Black-and-Chestnut Eagle

Spizaetus isidori
Population status:
Body length:
63 to 74 cm (25 to 29 in)
147 to 166 cm (58 to 65 in)
No data
Black-and-Chestnut Eagle

Juan Diego Quiroz, corporación ambiental Techo de Agua

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Did you know?

  • Despite its large size, the Black-and-Chestnut Eagle can be difficult to observe and study because it occurs in such remote and rugged areas.
  • This species is also known as Isidor's eagle.
  • It is largest member of the genus Spizaetus.
  • The Black-and-chestnut Eagle is one of the least studied of the Neotropical Raptors

Other Eagles

How The Peregrine Fund is Helping

Though The Peregrine Fund doesn't work directly with Black-and-Chestnut Eagle, we do support students who are studying this beautiful bird of prey. Additionally, our efforts in scientific research, habitat conservation, education, and community development help conserve raptors around the world. We also supply literature to researchers from our avian research library, which helps scientists the world over gather and share important information on raptor conservation.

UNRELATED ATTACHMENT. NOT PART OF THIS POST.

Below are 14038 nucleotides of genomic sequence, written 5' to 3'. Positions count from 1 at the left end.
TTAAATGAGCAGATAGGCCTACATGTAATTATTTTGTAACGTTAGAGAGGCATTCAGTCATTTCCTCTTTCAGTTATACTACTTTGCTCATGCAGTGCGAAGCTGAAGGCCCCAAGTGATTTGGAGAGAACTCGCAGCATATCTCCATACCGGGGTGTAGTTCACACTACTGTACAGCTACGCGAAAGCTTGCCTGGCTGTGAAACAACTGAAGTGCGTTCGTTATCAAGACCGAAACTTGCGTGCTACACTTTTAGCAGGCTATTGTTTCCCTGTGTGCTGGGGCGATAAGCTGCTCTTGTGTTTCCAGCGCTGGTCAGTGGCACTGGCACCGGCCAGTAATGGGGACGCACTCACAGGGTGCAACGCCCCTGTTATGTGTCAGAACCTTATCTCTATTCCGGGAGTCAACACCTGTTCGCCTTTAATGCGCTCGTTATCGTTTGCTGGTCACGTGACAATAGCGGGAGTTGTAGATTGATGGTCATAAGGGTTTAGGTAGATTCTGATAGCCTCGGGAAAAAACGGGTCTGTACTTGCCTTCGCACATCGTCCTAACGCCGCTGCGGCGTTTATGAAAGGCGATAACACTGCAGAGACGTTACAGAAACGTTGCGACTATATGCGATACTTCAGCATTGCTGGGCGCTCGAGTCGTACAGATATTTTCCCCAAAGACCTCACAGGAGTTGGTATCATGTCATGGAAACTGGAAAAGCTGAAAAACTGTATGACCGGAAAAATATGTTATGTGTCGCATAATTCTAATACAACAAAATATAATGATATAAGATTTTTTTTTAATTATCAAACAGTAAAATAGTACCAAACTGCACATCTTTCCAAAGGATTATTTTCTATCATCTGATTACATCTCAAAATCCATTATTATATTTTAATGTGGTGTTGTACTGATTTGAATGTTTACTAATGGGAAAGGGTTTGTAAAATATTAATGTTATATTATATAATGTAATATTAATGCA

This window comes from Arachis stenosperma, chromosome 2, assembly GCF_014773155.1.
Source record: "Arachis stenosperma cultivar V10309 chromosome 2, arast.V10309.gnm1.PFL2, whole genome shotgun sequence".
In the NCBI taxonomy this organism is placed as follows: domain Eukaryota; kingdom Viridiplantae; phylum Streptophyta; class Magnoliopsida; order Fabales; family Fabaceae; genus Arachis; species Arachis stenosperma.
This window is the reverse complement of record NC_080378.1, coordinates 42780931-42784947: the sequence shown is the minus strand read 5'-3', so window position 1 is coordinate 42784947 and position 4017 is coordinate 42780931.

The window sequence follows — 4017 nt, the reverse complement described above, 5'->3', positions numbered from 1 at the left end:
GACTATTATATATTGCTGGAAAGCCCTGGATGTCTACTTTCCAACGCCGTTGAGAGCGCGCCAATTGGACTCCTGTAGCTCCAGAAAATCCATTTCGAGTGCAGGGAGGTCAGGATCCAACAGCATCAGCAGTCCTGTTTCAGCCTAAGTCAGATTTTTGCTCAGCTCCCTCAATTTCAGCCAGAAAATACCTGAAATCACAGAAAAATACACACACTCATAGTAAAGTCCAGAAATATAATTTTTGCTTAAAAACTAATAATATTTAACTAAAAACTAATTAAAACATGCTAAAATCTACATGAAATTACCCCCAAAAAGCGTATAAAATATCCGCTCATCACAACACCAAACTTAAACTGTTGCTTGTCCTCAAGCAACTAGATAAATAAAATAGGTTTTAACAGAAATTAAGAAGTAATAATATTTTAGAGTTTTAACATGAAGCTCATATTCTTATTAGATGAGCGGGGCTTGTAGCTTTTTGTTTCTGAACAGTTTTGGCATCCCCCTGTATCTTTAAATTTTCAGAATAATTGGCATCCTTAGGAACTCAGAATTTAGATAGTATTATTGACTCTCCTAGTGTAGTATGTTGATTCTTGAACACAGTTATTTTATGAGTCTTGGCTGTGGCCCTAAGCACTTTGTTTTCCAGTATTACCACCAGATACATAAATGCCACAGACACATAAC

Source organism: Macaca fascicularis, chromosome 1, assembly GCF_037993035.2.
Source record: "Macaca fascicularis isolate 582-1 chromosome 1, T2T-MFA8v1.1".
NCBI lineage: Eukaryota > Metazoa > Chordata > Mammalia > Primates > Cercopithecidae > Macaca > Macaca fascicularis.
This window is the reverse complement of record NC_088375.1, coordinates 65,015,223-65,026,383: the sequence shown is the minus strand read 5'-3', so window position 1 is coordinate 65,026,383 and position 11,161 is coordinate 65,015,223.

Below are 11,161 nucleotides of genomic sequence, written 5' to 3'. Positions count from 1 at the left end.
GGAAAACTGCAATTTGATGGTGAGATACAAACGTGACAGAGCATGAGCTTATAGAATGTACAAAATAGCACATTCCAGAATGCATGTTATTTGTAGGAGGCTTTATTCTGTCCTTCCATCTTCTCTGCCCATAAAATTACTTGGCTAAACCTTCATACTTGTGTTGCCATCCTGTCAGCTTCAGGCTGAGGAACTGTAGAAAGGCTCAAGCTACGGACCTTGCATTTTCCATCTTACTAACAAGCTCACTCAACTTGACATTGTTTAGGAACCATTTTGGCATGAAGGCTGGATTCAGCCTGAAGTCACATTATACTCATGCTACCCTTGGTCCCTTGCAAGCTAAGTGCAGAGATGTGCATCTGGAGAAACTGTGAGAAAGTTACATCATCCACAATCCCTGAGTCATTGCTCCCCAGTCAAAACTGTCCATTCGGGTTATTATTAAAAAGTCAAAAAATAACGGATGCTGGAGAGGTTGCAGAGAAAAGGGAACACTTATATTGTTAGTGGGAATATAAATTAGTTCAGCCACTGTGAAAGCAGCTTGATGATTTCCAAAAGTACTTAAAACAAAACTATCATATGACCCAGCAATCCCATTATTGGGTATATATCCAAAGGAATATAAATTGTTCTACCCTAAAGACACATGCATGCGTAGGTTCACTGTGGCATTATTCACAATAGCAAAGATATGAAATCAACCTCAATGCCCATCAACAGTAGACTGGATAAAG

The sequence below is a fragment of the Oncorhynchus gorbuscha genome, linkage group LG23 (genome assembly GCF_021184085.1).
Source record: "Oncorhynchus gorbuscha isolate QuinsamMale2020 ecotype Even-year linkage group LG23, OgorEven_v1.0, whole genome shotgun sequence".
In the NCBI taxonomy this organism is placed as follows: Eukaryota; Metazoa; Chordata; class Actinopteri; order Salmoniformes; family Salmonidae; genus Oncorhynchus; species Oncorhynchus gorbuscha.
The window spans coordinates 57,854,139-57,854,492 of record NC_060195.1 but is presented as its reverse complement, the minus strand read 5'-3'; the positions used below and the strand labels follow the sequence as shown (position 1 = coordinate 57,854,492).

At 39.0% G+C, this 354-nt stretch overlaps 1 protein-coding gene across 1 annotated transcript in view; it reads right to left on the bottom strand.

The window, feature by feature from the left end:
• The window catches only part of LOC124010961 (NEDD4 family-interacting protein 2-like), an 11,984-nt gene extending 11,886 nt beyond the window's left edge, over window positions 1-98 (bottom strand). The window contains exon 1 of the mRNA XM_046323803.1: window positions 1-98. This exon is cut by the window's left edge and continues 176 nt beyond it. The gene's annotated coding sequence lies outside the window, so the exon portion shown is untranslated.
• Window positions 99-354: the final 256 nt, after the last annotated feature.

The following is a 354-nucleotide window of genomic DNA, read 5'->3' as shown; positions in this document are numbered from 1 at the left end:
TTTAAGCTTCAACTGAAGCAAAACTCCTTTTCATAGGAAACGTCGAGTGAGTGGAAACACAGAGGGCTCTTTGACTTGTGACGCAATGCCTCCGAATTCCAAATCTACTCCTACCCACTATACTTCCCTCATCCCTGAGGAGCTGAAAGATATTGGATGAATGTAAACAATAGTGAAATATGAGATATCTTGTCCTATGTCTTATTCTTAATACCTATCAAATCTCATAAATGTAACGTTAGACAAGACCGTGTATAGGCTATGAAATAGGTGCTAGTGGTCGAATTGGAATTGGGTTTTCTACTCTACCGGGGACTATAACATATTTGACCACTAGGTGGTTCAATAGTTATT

Where They Live

The Black-and-Chestnut Eagle is found throughout the South American continent from Colombia south to Argentina. It lives mostly in dense, montane forest along mountain slopes, as well as in undisturbed wet cloud forest.

It is usually found from between 1,500 and 2,800 m, but has been recorded from sea level to 3,500 m.

What They Do